But, Knudsen said, for fiscal 2013, "there clearly has to be a discussion with labor" about ways to cut costs. He said "conversations" with the district's largest union, the Philadelphia Federation of Teachers, had already begun.
The 2013 budget has revenues of $2.358 billion but expenditures of $2.547 billion. But it's only a first draft, and will debated and likely adjusted before final approval, which must happen by May 31.
The district is coming off a brutal year where officials had to slash spending by more than $600 million, with some cuts made mid-year and $26 million still left to cut. SRC Chairman Pedro Ramos told City Council this weekthat "bad fiscal policy" - not just a decrease in state and federal funds, as officials had maintained for months - was to blame for the district's fiscal woes.
But Knudsen and Feather Houstoun,chair of the SRC's finance committee, said at a news briefing that this was a new era for the district, which will no longer spend money it does not have and will be more open about its budgeting practices.
"It's not a pleasant exercise to put up a negative number rather than show a zero," Ramos said, but it's necessary.
So how does the district balance the budget, as required by law? Some savings will be realized by restructuring the district's operations. The Boston Consulting Group, brought in to help overhaul the district, has made some preliminary recommendations, which Knudsen and Houstoun declined to divulge.
Houstoun said that once the reorganization is launched, the district can expect a savings of about $90 million annually, but that amount will not be fully realized in 2013.
But going after tax delinquents should help the district close the $185 million 2013 gap, Houstoun said.
"We would like to accelerate the level of tax collections," Knudsen said. "We would like to engage with the revenue department and finance in grabbing some of those dollars more quickly. We are in discussions with them right now to do that."
It's too early to say just how much the district might see from more aggressive tax collection, but "even a fairly small yield would be significant for the school district," Houstoun said.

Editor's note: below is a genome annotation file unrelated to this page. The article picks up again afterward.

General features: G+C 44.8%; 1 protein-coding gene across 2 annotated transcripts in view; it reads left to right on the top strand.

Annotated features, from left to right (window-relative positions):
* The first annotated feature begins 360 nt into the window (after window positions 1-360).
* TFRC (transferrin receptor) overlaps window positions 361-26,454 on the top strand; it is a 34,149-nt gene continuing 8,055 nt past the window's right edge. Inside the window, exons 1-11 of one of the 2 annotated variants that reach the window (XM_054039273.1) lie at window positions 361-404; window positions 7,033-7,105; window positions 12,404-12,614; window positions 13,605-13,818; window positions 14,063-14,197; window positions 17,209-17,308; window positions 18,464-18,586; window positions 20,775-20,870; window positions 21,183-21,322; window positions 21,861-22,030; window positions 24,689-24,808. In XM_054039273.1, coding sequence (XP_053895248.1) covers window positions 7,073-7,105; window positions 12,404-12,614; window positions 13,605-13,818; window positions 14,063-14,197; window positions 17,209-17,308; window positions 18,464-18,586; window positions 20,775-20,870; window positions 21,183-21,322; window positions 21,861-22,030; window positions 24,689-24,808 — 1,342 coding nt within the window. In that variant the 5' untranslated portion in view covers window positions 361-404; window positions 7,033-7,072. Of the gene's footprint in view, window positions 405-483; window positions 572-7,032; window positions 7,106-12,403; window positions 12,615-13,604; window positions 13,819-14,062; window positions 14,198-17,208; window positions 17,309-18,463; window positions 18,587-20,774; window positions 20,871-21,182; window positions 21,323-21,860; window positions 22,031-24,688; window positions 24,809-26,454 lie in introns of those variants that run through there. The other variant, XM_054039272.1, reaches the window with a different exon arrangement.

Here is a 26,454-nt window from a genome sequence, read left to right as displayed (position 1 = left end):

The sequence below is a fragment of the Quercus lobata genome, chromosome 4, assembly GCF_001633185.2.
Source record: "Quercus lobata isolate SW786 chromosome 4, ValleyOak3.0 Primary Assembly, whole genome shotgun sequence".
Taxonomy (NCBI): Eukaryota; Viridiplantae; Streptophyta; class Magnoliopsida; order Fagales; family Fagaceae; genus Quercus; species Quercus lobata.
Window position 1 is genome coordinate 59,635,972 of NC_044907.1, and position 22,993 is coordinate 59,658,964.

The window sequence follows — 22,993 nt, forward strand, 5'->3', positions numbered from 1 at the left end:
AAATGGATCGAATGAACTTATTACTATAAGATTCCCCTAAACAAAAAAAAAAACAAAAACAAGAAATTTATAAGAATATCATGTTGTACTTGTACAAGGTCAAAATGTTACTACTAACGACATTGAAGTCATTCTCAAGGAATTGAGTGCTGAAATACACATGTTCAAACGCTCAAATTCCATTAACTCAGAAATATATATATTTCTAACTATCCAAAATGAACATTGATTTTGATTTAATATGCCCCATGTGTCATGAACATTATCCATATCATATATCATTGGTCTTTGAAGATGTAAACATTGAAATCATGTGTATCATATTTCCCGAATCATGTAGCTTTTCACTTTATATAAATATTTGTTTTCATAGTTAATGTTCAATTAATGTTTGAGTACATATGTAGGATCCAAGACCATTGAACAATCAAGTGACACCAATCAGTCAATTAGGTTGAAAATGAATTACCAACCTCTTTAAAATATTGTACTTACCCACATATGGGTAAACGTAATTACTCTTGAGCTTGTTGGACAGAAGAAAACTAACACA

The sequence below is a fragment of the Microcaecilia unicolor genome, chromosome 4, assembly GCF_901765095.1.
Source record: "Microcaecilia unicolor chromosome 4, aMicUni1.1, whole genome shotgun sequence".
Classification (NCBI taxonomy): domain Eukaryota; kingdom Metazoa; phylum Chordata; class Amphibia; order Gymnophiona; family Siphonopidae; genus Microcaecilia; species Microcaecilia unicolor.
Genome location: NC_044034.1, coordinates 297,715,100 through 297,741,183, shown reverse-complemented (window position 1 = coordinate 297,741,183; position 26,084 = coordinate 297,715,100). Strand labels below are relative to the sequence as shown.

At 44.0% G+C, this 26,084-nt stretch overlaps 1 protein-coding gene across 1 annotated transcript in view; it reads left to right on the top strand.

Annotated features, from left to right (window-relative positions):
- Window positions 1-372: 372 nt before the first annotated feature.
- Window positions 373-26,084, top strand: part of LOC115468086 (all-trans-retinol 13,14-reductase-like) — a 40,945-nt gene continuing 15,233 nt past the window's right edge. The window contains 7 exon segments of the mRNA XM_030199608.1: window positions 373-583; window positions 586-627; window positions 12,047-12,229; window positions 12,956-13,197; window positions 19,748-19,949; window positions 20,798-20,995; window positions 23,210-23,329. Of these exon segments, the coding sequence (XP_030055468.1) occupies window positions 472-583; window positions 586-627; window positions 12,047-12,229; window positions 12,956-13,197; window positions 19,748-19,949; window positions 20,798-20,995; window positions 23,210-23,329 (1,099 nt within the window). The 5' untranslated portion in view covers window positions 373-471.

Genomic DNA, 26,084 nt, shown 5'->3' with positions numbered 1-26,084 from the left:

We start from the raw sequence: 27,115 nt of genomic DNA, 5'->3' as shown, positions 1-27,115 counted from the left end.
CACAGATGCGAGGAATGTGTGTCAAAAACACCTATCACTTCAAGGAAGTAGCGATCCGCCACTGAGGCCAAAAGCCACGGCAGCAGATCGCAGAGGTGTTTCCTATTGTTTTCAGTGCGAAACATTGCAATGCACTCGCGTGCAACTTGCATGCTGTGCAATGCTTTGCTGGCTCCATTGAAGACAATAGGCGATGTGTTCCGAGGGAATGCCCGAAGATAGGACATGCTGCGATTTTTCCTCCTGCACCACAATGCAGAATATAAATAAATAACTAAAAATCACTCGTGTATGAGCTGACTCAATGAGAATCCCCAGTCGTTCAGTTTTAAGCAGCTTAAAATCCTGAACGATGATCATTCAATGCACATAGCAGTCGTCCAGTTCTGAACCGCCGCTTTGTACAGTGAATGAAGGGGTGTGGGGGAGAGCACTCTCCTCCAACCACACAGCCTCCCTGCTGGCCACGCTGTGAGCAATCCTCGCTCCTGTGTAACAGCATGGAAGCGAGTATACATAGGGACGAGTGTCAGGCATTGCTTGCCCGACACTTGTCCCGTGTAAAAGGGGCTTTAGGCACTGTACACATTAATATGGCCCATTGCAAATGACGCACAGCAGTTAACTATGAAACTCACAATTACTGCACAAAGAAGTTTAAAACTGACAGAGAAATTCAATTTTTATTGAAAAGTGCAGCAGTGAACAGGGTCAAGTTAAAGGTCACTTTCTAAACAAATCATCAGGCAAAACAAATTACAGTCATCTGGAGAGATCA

Philadelphia has an abysmal tax collection record, with roughly 19 percent of all parcels behind on taxes. In 2011, delinquents owed the city and district $472 million.
Still, other administrations have vowed to go after property taxes - why does district leadership now believe it can make good on a promise that has eluded others, especially when the city, not the district, is responsible for collecting taxes?
"Tom Knudsen and I have collected taxes and receivables in the past," Houstoun said, a nod to her background as New Jersey's state treasurer and Knudsen's as the architect of a turnaround at the Philadelphia Gas Works, where under his watch collections improved from 86.5 percent in 2003 to almost 97 percent in 2006.
One area not likely to yield any more savings is school budgets.
Schools are cut to the bone now, Houstoun said. The SRC would love to provide them with "an enriched program," restoring some of the cuts that have been made over the past painful year, but that seems unlikely. Still, she said, for next year, schools will not have to "operate in a fiscal fire drill."
School cuts are "absolutely the last place we'll go; it wouldn't even show up on a list at this point," Houstoun said. "This is all about providing as much certainty and stability in the schools as we can. We want to not have people think about budget all the time - that's really destructive of the classroom climate."
No teacher layoffs are planned, either, Knudsen said.
The proposed budget includes about $274 million in new expenditures, including $42 million in new salary costs, $72 million in new benefit costs, and what Knudsen described as a "whopping" $110 million in additional debt service costs.
Also planned is $20 million more for "managing the portfolio," officials said, a nod to the district's new characterization of its organization as not just a school system but a system of different types of schools, including district and charter.
Knudsen would not be more specific as to what the $20 million would pay for, but it seems likely to include set-asides for expansions of some existing charters and for district schools to be turned over to charters.
Even with what officials described as a more solid plan in place, they acknowledged that question marks still loom.
"Things could break the wrong way, and we could have a much bigger problem," Houstoun said.
State lawmakers must still adopt a budget, and the outcome could be even less favorable than the governor's proposal.
"They could authorize a large voucher program," Houstoun said. "They could authorize any number of things that might end up being funded out of the basic ed budget."
Also still up in the air is how the district will balance its 2012 budget. Knudsen said he hoped to close the remaining $26 million gap without further concessions from the unions or imposing terms.
"I'm trying to avoid that," Knudsen said. "I'm working around that."
But, he warned, if other gap-closing measures aren't found, "I may go back to the unions" to close the 2012 gap as well, he said.
Contact Kristen Graham at 215-854-5146, firstname.lastname@example.org or on Twitter @newskag. Read her blog, "Philly School Files," at www.philly.com/schoolfiles.